THE Department of Foreign Trade aims to increase the percentage of Thai businesses cashing in on tax incentives under the Asean Free Trade Agreement (Afta) to 70 per cent this year, up from 63.04 per cent in 2017.
“Our job is to let Thai people know that they have the opportunity to export to other Asean countries with tax incentives under the Afta agreement,” said Adul Chotinisakorn, director-general of the Department of Foreign Trade at the Ministry of Commerce.
Adul said if businesses export without certification that their goods are from Thailand, they will not be eligible for tariff reduction under Afta.
The department aims to get the message out to Thai businesses that if they want to export to other Asean countries and benefit from the Afta tax incentive, they will need a certificate of origin.
There are many types of certificates of origin, but the one used for intra-Asean trade is called “Form D”, he explained.
The total value of Thai exports that have benefited from the Afta tax incentive has increased from US$19.46 billion (Bt634.1 billion) in 2015 to $23.8 billion (Bt775.5 billion) in 2017.
However, the total value of exports that would have been eligible for the Afta tax incentive in 2017 was worth $37.76 billion (Bt1.23 trillion), according to the Department of Foreign Trade. This figure shows a large number of businesses in Thailand that were eligible to exercise their Afta rights did not do so, Adul said.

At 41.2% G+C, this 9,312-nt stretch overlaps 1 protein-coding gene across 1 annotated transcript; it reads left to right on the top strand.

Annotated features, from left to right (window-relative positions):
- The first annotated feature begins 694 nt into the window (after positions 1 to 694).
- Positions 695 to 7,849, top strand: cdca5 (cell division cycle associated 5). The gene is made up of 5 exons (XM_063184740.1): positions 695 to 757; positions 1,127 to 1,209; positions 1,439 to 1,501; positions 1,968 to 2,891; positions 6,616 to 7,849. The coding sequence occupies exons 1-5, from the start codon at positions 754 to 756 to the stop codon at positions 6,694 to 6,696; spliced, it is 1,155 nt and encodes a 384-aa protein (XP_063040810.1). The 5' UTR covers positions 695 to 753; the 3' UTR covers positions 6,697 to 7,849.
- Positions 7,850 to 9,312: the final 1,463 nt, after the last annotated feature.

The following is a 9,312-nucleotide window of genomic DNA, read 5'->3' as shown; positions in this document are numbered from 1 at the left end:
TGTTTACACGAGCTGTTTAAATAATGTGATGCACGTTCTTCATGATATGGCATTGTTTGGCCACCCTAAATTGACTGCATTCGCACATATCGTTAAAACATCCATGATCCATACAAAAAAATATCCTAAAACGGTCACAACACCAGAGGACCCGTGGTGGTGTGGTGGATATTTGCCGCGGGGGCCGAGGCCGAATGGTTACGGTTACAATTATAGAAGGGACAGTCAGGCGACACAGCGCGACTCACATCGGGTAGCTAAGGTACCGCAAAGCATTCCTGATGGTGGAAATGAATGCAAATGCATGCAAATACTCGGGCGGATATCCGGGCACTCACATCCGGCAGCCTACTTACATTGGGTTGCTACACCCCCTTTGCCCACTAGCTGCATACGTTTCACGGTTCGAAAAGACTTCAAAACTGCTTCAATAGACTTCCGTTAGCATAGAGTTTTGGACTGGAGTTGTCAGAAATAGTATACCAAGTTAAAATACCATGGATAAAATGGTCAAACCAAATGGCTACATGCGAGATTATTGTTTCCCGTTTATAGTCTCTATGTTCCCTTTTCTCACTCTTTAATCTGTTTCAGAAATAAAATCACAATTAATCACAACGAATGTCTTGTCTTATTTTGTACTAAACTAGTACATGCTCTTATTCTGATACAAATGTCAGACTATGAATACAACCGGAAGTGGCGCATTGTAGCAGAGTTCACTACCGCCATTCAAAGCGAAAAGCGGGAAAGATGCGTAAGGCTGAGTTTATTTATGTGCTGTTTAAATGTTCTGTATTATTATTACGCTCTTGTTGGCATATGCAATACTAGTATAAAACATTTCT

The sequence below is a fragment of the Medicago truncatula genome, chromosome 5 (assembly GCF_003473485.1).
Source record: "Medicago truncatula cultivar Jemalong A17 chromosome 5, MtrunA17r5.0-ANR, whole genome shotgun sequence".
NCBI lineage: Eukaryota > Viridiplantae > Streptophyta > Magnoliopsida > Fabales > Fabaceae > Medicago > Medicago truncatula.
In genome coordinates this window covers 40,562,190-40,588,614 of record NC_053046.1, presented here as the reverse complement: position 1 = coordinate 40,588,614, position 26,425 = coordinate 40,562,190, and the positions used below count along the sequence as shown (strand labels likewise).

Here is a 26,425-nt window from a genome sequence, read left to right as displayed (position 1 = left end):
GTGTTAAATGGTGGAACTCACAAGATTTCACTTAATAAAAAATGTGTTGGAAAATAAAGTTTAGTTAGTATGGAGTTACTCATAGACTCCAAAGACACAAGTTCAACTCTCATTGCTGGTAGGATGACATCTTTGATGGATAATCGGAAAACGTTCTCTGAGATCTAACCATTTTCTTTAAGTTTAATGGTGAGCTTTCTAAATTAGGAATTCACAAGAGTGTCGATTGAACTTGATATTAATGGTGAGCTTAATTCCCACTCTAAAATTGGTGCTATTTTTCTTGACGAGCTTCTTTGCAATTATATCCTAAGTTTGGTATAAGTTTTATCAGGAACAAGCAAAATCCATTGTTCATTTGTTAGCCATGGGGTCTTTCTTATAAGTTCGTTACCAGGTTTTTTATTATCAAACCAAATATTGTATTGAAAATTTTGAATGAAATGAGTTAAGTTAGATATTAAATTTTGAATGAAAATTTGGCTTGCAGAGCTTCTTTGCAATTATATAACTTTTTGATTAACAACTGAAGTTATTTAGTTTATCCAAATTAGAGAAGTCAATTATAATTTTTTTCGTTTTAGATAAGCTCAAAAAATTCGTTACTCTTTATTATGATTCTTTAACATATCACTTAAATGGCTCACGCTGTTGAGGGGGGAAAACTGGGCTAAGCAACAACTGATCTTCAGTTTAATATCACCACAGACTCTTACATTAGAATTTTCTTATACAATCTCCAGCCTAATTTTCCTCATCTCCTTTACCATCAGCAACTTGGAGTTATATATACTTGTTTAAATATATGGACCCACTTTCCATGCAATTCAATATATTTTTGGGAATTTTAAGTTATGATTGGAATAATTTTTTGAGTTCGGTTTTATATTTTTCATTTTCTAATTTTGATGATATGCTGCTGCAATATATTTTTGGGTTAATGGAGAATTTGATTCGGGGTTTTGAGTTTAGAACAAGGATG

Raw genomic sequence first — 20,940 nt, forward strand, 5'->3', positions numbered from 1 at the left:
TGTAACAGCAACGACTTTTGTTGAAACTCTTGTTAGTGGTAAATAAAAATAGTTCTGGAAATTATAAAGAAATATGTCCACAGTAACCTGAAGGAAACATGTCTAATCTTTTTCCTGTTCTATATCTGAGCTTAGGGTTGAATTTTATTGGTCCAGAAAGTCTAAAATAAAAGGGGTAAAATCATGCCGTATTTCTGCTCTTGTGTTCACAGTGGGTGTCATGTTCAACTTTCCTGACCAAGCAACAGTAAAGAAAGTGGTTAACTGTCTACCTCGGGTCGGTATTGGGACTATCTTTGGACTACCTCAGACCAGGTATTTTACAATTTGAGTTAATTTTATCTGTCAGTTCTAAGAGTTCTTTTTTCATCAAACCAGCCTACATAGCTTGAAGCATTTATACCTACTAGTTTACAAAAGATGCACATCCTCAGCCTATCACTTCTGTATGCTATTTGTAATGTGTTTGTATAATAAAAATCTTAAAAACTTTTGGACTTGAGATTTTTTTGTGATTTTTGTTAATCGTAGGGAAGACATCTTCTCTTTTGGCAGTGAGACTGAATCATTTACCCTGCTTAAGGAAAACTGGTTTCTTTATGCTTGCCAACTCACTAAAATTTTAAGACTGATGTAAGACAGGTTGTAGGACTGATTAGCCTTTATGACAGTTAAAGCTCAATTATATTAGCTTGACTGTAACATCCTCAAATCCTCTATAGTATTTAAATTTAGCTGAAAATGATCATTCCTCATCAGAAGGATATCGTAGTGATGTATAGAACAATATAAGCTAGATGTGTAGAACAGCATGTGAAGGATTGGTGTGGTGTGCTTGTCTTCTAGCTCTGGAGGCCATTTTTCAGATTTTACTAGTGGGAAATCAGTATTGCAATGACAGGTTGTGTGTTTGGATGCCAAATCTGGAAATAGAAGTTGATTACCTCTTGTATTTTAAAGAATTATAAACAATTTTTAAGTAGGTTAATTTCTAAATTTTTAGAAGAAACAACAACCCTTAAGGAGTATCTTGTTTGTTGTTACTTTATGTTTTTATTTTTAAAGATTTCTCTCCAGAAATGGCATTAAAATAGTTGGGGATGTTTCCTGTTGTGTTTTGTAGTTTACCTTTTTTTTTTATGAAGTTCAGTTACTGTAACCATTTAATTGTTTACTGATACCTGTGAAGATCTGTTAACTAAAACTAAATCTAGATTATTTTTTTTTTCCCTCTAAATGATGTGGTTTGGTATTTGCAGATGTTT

The Department of Foreign Trade is promoting greater trade between Thailand and other Asean countries through the Young Entrepreneur Network Development (YEN-D) Programme.
“Business matching alone will not suffice to promote long-term business relationships between countries. No matter how good the roads and bridges are, it is of no use if there is no sense of community or close connectivity between investors of different countries,” Adul said.
The YEN-D programme is meant to facilitate the development of close friendship and ties between entrepreneurs and investors in Cambodia, Laos, Myanmar, Vietnam and Thailand (CLMVT) in order to foster healthy and long-term trade and investments between Thailand and its Asean neighbours, Adul explained. In the first season in 2015, 30 entrepreneurs from Thailand and 30 entrepreneurs from a neighbouring country were selected to enter the YEN-D programme together, participating in group activities and project competitions with each group containing members from both countries, he said.
“Within just four days of the programme, entrepreneurs from both countries had become close friends as they cooperated in group projects and group activities,” Adul said.
The process was then repeated until entrepreneurs from each neighbouring country got the opportunity to join the YEN-D programme along with Thai entrepreneurs, from Thailand-Laos, Thailand-Cambodia and Thailand-Myanmar. In the first season, up to 240 entrepreneurs from Thailand and neighbouring Asean countries participated, he said.
The programme now has four seasons, with up to 1,200 entrepreneurs in the YEN-D network, Adul says.
“In the past four years, the YEN-D programme has generated up to Bt3 billion in investment and trading value,” he said.